Capella Education Co., the Minneapolis-based provider of more than 1,000 online college courses, said enrollment growth would slow as it toughens admissions standards.
The price of Capella shares fell $12.54 or 18.6 percent to $54.80 at 4 p.m. New York time in Nasdaq Stock Market composite trading. As of Monday, the shares had declined 11 percent so far this year.
The company will require entrance exams, starting in November, for the least-prepared students applying to its bachelor's degree programs, said Kevin Gilligan, chairman and chief executive officer, in a conference call with investors today. The tests may lead those students to look for education elsewhere, slowing enrollment growth, he said.
For-profit colleges are under pressure because of proposed regulations from the U.S. Department of Education that would crack down on sales practices. Capella forecast fourth-quarter enrollment would increase 16 to 17 percent, less than analysts expected, and continue to slow in 2011.
The size of the anticipated fourth-quarter slowdown "definitely came as a surprise to us," Amy Junker, an analyst with Robert W. Baird & Co. in Milwaukee, said in an interview. "We were not anticipating that." Junker had expected 25 percent enrollment growth in the fourth quarter.
Capella's share price fell $9.39, or 14 percent, to $57.95 at 10:59 a.m. New York time in Nasdaq Stock Market composite trading. The shares had declined 11 percent this year through Monday.
Senator Tom Harkin, an Iowa Democrat, is investigating for- profit colleges' recruitment practices, program quality and use of government funds.
Apollo Group Inc.'s University of Phoenix, the largest for- profit college by enrollment, and Washington Post Co.'s Kaplan chain, the third-biggest, also announced new programs that may weed out unprepared applicants. Capella is now facing increased competition for the best-prepared students, Gilligan said.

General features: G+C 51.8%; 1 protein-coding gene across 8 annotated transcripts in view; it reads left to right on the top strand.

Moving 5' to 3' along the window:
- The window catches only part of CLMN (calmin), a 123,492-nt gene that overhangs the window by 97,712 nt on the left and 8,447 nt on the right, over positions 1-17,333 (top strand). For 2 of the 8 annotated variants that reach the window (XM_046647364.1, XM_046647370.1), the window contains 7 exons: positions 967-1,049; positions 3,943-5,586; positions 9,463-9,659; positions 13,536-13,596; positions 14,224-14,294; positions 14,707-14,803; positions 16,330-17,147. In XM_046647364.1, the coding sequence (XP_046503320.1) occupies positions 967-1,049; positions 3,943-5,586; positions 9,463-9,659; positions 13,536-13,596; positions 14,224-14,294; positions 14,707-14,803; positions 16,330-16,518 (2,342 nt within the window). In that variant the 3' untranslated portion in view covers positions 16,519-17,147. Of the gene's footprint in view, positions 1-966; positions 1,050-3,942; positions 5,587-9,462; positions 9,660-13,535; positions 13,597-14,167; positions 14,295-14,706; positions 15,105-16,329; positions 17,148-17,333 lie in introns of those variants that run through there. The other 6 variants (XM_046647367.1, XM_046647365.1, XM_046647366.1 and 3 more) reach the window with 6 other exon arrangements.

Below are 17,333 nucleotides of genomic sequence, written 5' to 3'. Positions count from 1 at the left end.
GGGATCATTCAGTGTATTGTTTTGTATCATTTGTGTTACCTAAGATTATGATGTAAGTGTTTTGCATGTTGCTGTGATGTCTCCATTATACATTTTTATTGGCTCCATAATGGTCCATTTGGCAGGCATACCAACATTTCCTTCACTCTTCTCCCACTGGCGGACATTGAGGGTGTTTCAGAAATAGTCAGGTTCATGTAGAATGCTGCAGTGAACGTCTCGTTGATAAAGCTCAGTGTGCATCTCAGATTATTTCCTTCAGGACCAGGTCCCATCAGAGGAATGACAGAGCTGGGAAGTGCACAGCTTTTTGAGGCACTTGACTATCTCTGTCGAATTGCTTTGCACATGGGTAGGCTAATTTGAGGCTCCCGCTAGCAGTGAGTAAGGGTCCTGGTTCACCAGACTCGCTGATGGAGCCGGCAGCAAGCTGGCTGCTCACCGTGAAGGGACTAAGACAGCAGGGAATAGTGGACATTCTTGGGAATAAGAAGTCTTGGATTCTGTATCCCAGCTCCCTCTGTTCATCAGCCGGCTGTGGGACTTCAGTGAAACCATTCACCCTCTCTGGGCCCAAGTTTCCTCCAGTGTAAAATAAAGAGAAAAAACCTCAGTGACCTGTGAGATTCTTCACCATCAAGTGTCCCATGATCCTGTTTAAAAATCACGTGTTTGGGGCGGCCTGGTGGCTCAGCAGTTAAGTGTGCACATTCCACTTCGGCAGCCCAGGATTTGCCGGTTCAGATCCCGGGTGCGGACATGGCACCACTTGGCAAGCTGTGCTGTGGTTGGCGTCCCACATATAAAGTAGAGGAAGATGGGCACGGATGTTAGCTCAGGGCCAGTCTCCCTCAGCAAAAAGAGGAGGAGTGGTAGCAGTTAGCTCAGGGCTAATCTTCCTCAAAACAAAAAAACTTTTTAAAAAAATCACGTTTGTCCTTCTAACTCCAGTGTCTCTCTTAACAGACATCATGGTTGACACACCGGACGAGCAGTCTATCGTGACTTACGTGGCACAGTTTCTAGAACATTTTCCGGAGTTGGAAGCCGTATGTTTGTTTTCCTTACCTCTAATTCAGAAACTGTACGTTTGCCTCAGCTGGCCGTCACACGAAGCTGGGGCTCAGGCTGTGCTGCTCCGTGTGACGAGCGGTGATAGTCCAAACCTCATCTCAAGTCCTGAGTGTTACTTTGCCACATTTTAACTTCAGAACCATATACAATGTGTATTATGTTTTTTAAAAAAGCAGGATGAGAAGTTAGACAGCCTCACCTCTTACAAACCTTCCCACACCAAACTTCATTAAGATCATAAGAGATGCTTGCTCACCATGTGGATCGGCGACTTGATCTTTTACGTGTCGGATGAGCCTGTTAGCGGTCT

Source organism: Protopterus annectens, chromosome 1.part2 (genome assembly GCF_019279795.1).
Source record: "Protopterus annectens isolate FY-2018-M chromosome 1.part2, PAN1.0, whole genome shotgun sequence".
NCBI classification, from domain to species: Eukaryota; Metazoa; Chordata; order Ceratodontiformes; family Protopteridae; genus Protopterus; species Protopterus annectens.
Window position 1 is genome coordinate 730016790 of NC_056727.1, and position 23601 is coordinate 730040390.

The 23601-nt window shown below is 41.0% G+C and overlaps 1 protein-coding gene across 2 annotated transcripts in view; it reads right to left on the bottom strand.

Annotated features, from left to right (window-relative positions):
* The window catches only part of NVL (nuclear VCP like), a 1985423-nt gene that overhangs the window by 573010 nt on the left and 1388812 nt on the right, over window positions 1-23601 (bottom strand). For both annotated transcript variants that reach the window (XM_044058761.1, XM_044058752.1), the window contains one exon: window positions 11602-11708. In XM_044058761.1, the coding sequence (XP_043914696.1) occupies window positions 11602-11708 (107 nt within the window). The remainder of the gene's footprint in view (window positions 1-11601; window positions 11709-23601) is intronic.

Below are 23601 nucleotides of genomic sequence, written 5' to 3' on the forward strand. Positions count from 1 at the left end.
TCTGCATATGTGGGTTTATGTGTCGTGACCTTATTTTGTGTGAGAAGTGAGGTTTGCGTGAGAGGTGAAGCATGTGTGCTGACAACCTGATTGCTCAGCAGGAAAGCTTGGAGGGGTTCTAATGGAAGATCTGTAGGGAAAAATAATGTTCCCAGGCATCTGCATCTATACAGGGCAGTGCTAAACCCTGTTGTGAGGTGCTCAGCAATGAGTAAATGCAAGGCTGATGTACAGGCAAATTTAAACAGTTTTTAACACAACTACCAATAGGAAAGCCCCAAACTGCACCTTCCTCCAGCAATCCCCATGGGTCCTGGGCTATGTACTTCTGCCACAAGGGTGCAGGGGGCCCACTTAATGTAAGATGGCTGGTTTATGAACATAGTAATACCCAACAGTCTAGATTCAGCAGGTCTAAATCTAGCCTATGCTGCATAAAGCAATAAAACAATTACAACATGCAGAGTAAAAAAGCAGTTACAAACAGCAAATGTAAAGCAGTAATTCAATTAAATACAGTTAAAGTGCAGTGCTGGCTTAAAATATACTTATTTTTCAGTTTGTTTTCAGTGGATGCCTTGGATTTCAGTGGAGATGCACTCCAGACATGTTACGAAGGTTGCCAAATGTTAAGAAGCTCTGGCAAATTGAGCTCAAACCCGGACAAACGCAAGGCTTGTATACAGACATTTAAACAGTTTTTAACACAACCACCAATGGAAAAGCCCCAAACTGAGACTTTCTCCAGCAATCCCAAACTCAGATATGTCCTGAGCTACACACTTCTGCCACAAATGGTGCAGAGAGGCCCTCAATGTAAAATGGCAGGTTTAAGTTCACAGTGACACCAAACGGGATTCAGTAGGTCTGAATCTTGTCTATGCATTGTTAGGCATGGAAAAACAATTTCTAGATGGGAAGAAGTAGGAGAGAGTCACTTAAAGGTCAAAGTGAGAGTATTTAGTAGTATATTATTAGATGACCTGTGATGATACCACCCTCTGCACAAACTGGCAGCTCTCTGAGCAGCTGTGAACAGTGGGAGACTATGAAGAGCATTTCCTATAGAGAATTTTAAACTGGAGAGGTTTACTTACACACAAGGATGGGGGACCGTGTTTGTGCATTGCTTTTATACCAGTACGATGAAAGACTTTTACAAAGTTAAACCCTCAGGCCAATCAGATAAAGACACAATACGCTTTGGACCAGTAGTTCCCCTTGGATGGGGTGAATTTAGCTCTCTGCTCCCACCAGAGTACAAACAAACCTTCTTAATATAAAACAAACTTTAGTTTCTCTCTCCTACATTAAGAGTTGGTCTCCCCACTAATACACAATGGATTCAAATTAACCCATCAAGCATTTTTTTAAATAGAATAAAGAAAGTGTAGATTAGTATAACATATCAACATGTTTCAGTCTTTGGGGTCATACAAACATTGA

Capella offers bachelor's, master's and doctoral degrees in fields such as business, health and education.
The company Tuesday reported third-quarter net income rose to $13.5 million, or 80 cents a share, from $9.78 million, or 57 cents, a year earlier, the company said.
Third-quarter enrollment increased by 26 percent from a year earlier, to 38,634, the company said, after rising 32 percent in the previous three-month period.
Third-quarter revenue rose 26 percent to $105 million, from $83.6 million a year earlier, Capella reported.
Revenue should rise 20 to 22 percent in the fourth quarter, the company said. Based on the company's forecast, revenue should reach $113 million to $115 million, instead of the expected $119 million, and per-share earnings would be $1.06 to $1.12, below analysts' consensus estimate of $1.18, Junker said
On Oct. 13, Apollo withdrew its forecast for the accounting year ending Aug. 31, 2011, citing regulatory scrutiny and a possible 40 percent decline in new students. An index of 12 education stocks plunged 18 percent the day after Apollo's forecast.
About 80 percent of Capella students are enrolled in master's degree or Ph.D. programs and are mostly employed adults looking to move up in their careers, Gilligan said during a Sept. 23 presentation to investors. That differentiates Capella from most competitors that focus on students at the associate or bachelor degree level, he said.